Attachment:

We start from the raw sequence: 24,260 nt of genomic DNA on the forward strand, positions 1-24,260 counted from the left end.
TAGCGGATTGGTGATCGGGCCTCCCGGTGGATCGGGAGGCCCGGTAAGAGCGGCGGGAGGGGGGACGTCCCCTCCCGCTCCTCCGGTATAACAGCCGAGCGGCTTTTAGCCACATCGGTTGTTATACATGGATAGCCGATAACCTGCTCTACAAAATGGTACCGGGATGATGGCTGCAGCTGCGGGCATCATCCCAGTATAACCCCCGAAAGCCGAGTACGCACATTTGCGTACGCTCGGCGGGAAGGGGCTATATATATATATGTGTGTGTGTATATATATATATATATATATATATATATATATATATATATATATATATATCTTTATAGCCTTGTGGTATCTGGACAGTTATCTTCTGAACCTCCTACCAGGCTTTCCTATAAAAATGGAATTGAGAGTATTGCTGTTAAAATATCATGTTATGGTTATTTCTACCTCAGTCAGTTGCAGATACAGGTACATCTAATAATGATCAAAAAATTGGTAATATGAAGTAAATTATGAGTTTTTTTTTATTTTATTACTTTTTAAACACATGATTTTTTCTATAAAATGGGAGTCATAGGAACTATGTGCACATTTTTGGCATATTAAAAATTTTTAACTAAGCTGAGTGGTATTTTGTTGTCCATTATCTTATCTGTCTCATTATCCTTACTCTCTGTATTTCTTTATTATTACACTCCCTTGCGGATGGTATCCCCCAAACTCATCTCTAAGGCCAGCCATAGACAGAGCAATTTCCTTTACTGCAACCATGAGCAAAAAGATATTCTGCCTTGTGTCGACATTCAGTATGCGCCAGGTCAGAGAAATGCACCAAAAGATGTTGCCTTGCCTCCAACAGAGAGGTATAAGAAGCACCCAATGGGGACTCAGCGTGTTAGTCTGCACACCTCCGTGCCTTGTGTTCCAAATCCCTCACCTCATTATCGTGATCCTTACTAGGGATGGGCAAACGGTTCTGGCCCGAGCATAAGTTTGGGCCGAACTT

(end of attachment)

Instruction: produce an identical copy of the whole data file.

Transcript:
We start from the raw sequence: 24,260 nt of genomic DNA on the forward strand, positions 1-24,260 counted from the left end.
TAGCGGATTGGTGATCGGGCCTCCCGGTGGATCGGGAGGCCCGGTAAGAGCGGCGGGAGGGGGGACGTCCCCTCCCGCTCCTCCGGTATAACAGCCGAGCGGCTTTTAGCCACATCGGTTGTTATACATGGATAGCCGATAACCTGCTCTACAAAATGGTACCGGGATGATGGCTGCAGCTGCGGGCATCATCCCAGTATAACCCCCGAAAGCCGAGTACGCACATTTGCGTACGCTCGGCGGGAAGGGGCTATATATATATATGTGTGTGTGTATATATATATATATATATATATATATATATATATATATATATATATATATCTTTATAGCCTTGTGGTATCTGGACAGTTATCTTCTGAACCTCCTACCAGGCTTTCCTATAAAAATGGAATTGAGAGTATTGCTGTTAAAATATCATGTTATGGTTATTTCTACCTCAGTCAGTTGCAGATACAGGTACATCTAATAATGATCAAAAAATTGGTAATATGAAGTAAATTATGAGTTTTTTTTTATTTTATTACTTTTTAAACACATGATTTTTTCTATAAAATGGGAGTCATAGGAACTATGTGCACATTTTTGGCATATTAAAAATTTTTAACTAAGCTGAGTGGTATTTTGTTGTCCATTATCTTATCTGTCTCATTATCCTTACTCTCTGTATTTCTTTATTATTACACTCCCTTGCGGATGGTATCCCCCAAACTCATCTCTAAGGCCAGCCATAGACAGAGCAATTTCCTTTACTGCAACCATGAGCAAAAAGATATTCTGCCTTGTGTCGACATTCAGTATGCGCCAGGTCAGAGAAATGCACCAAAAGATGTTGCCTTGCCTCCAACAGAGAGGTATAAGAAGCACCCAATGGGGACTCAGCGTGTTAGTCTGCACACCTCCGTGCCTTGTGTTCCAAATCCCTCACCTCATTATCGTGATCCTTACTAGGGATGGGCAAACGGTTCTGGCCCGAGCATAAGTTTGGGCCGAACTT